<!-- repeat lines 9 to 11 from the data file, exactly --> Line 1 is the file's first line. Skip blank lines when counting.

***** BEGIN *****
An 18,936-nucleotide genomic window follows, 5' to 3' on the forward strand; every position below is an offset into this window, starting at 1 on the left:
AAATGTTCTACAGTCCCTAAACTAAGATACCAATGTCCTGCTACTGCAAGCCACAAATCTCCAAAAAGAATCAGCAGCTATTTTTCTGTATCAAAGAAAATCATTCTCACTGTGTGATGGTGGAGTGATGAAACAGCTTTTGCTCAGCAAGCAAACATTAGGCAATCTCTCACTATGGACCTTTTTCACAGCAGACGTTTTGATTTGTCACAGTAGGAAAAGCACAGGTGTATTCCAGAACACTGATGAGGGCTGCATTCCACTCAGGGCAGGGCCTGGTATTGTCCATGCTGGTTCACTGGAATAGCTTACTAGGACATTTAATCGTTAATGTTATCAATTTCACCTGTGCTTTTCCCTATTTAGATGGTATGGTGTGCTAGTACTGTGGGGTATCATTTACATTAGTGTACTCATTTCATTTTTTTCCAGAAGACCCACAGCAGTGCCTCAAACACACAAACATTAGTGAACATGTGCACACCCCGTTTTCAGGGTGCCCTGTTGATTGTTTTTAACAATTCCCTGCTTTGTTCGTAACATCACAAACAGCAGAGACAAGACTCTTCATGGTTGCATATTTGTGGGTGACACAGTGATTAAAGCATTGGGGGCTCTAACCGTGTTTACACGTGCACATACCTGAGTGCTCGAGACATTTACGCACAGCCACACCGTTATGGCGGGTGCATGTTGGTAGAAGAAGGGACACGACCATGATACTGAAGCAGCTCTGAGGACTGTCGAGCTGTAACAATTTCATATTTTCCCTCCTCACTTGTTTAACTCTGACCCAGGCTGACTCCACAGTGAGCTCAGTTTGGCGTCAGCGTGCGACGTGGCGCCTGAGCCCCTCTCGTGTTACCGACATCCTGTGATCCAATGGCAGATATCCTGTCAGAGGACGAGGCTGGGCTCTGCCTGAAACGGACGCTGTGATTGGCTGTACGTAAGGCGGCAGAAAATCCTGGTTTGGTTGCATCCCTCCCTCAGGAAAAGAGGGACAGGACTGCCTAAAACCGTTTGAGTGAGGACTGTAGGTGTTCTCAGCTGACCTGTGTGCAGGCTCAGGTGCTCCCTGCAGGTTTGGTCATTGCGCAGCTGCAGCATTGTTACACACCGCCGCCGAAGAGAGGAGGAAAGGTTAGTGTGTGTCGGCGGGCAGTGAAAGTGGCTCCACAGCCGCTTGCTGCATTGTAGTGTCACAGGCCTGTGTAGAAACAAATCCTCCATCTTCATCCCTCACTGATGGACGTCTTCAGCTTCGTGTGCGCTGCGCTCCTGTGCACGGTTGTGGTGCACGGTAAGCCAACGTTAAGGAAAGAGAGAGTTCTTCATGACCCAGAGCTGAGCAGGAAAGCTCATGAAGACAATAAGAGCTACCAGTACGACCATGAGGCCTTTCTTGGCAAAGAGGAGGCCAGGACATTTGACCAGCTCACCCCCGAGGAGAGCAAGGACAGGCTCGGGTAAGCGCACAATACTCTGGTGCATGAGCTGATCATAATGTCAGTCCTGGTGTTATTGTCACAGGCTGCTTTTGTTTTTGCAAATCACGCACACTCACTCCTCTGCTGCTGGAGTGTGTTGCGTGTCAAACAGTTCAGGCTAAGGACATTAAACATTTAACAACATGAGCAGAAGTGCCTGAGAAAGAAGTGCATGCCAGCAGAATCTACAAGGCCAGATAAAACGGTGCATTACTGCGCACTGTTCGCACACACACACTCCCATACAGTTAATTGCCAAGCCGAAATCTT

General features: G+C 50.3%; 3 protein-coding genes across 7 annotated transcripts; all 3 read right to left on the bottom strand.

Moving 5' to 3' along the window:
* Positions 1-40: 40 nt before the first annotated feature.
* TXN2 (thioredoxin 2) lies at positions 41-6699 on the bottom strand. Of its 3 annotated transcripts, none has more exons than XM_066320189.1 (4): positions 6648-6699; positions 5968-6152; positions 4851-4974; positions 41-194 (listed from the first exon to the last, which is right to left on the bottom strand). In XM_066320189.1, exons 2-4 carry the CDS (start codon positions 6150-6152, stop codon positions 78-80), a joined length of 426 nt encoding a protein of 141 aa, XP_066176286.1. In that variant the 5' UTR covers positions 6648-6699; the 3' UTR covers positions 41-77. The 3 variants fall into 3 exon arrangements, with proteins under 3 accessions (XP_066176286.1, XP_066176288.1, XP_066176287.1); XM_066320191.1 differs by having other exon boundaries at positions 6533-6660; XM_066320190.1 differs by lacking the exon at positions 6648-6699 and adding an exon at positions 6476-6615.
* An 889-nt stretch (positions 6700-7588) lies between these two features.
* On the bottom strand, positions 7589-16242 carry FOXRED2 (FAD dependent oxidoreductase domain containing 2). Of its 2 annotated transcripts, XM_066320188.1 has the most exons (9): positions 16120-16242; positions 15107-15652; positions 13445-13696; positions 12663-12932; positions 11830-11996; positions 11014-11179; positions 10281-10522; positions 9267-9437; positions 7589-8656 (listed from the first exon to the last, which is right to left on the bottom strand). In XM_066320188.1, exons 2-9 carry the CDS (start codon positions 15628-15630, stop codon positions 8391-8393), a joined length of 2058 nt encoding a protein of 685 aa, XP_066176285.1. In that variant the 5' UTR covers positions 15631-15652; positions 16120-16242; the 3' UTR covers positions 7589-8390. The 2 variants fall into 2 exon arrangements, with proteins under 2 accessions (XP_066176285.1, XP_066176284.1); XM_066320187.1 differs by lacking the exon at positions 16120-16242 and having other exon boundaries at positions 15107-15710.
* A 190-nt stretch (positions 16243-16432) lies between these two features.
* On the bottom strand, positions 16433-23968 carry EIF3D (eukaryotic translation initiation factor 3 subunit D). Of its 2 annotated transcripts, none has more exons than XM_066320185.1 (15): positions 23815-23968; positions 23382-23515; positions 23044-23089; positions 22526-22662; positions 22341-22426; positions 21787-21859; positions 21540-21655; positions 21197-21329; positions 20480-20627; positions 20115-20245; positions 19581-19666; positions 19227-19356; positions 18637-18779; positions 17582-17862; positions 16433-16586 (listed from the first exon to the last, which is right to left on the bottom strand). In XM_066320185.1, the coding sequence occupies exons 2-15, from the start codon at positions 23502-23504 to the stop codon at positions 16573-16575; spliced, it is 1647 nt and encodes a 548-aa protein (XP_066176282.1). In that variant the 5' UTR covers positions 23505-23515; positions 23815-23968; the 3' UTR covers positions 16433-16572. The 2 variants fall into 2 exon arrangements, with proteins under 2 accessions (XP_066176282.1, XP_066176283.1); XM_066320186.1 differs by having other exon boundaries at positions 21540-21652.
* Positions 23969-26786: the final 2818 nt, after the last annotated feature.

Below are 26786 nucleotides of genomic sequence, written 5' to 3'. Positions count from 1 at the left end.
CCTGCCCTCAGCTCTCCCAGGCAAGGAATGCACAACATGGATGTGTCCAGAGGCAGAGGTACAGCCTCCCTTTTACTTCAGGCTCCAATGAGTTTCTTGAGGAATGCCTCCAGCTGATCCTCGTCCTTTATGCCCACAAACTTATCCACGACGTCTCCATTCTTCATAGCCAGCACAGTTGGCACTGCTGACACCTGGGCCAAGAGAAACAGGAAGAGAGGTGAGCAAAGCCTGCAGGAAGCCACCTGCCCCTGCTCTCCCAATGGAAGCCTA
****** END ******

* A 190-nt stretch (positions 16243-16432) lies between these two features.
* On the bottom strand, positions 16433-23968 carry EIF3D (eukaryotic translation initiation factor 3 subunit D). Of its 2 annotated transcripts, none has more exons than XM_066320185.1 (15): positions 23815-23968; positions 23382-23515; positions 23044-23089; positions 22526-22662; positions 22341-22426; positions 21787-21859; positions 21540-21655; positions 21197-21329; positions 20480-20627; positions 20115-20245; positions 19581-19666; positions 19227-19356; positions 18637-18779; positions 17582-17862; positions 16433-16586 (listed from the first exon to the last, which is right to left on the bottom strand). In XM_066320185.1, the coding sequence occupies exons 2-15, from the start codon at positions 23502-23504 to the stop codon at positions 16573-16575; spliced, it is 1647 nt and encodes a 548-aa protein (XP_066176282.1). In that variant the 5' UTR covers positions 23505-23515; positions 23815-23968; the 3' UTR covers positions 16433-16572. The 2 variants fall into 2 exon arrangements, with proteins under 2 accessions (XP_066176282.1, XP_066176283.1); XM_066320186.1 differs by having other exon boundaries at positions 21540-21652.
* Positions 23969-26786: the final 2818 nt, after the last annotated feature.